The Corner

Culture

The Case for Nationalism Is Almost Out, and Some Reviews Are In

My new book, The Case for Nationalism, is out on Tuesday. A couple of early reviews appeared last week. I am, not surprisingly, partial to the favorable review in the Washington Examiner, which is very thoughtful and gets what I tried to do:

Lowry’s book is part theoretical defense of nationalism and part history of American nationalism. Drawing on the work of scholars such as Anthony Smith, Lowry dismisses a number of fashionable arguments used to discredit nationalism. Nationalism is not a recent invention (one can see the stirrings of English nationalism as early as the 8th century), nor is it inherently racist or aggressive (prejudice and violence are constants throughout human history). Perhaps more important for contemporary debates on the Right, Lowry attacks the idea that one can separate a values-based “civic nationalism” (good) from an “ethno-nationalism” (bad). Americanness (or Frenchness or Britishness) is not defined by race or blood, but neither can it be reduced to a set of abstract propositions. It is also a set of collective memories and myths, patterns of culture and history, and a relationship between the people and the land. Our patriotic songs are not just hymns to the Constitution — they praise our landscape (“O beautiful for spacious skies”) and our ancestors (“land where my fathers died”) as well. Nobody singing or listening to them would ever get a catch in their throat if they didn’t.

The Washington Post, on the other hand, goes after it hammer and tongs (more about that in a bit), and Gabe Schoenfeld at The American Interest is more mixed, but not a fan, either.

 

Most Popular

Film & TV

America’s Favorite Movie

For more than a decade, readers volunteering their ratings on the movie site IMDb have declared The Shawshank Redemption (1994) their favorite film of all time. (Number two is The Godfather). Unlike the unholy tablets that are the box office charts, which are strongly linked to marketing budgets and show a ... Read More
Film & TV

America’s Favorite Movie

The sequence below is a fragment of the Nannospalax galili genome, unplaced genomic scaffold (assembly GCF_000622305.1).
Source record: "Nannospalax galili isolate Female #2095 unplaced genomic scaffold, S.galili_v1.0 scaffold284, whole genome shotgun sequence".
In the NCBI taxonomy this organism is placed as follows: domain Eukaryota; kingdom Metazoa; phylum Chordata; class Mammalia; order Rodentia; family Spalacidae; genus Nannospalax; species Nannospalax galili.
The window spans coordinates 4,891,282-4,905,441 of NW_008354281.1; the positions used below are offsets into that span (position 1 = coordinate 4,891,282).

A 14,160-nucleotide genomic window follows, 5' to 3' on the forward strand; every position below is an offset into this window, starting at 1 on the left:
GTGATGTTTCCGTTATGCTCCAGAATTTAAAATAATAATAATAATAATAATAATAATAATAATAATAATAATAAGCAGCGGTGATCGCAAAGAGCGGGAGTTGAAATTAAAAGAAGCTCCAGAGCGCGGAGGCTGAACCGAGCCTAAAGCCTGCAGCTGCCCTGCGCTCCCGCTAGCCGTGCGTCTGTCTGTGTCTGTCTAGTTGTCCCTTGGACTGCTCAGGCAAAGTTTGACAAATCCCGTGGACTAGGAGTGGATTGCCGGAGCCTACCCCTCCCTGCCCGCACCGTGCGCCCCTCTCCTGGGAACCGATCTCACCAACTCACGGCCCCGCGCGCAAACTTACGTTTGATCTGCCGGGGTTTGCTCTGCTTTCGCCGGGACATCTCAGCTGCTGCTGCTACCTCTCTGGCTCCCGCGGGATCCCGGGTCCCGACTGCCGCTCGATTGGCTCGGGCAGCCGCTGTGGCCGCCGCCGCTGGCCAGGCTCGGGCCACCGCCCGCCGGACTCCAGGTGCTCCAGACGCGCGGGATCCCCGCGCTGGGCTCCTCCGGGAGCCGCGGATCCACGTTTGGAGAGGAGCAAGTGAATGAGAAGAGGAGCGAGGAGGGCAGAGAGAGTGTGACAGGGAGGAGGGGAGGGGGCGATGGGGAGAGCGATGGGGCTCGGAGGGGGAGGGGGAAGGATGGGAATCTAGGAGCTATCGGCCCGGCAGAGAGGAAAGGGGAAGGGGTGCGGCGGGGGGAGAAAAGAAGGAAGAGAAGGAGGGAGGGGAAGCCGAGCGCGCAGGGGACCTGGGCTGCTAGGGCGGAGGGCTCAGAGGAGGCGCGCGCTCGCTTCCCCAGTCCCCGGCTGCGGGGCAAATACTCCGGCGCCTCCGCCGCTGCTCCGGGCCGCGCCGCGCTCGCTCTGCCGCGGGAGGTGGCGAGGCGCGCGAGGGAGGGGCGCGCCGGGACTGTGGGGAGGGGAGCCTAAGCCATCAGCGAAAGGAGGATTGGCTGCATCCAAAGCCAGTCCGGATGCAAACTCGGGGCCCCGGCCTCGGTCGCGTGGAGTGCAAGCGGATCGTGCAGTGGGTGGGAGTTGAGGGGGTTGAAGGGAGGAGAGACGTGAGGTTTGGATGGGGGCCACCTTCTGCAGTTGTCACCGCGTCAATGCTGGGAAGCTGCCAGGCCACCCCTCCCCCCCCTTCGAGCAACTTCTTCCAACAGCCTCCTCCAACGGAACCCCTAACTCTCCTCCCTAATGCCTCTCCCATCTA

For more than a decade, readers volunteering their ratings on the movie site IMDb have declared The Shawshank Redemption (1994) their favorite film of all time. (Number two is The Godfather). Unlike the unholy tablets that are the box office charts, which are strongly linked to marketing budgets and show a ... Read More
U.S.

Some Good News Going into the Weekend

It’s Friday -- although I know it’s getting harder and harder to tell these days. You deserve a respite from yesterday’s gloom. (If you’re hungry for more gloom, there’s always the most recent edition of The Editors podcast -- and thank you, dear readers, for checking on me.) Today’s newsletter ... Read More
U.S.

Some Good News Going into the Weekend

It’s Friday -- although I know it’s getting harder and harder to tell these days. You deserve a respite from yesterday’s gloom. (If you’re hungry for more gloom, there’s always the most recent edition of The Editors podcast -- and thank you, dear readers, for checking on me.) Today’s newsletter ... Read More
Politics & Policy

Welcome Back, Plastic Bags

Single-use plastic bags are a miracle of modern technology. Cheap, light, convenient, and ubiquitous, they provide an elegant solution to a problem. If you recycle them, as most people do, and put your rubbish in them, that creates a net reduction in carbon emissions compared with buying the heavier, thicker ... Read More
Politics & Policy

Welcome Back, Plastic Bags

Single-use plastic bags are a miracle of modern technology. Cheap, light, convenient, and ubiquitous, they provide an elegant solution to a problem. If you recycle them, as most people do, and put your rubbish in them, that creates a net reduction in carbon emissions compared with buying the heavier, thicker ... Read More
Science & Tech

The 41 Worst People You Meet on Twitter

Twitter, even more so than blogs, offered us the revolutionary promise of a virtual town square: You could hear from and engage with people from many walks of life, the prominent and the ordinary, in real time. You could read news as it breaks, debate the great issues of the day, and have fun. That promise ... Read More
Science & Tech

The 41 Worst People You Meet on Twitter

Twitter, even more so than blogs, offered us the revolutionary promise of a virtual town square: You could hear from and engage with people from many walks of life, the prominent and the ordinary, in real time. You could read news as it breaks, debate the great issues of the day, and have fun. That promise ... Read More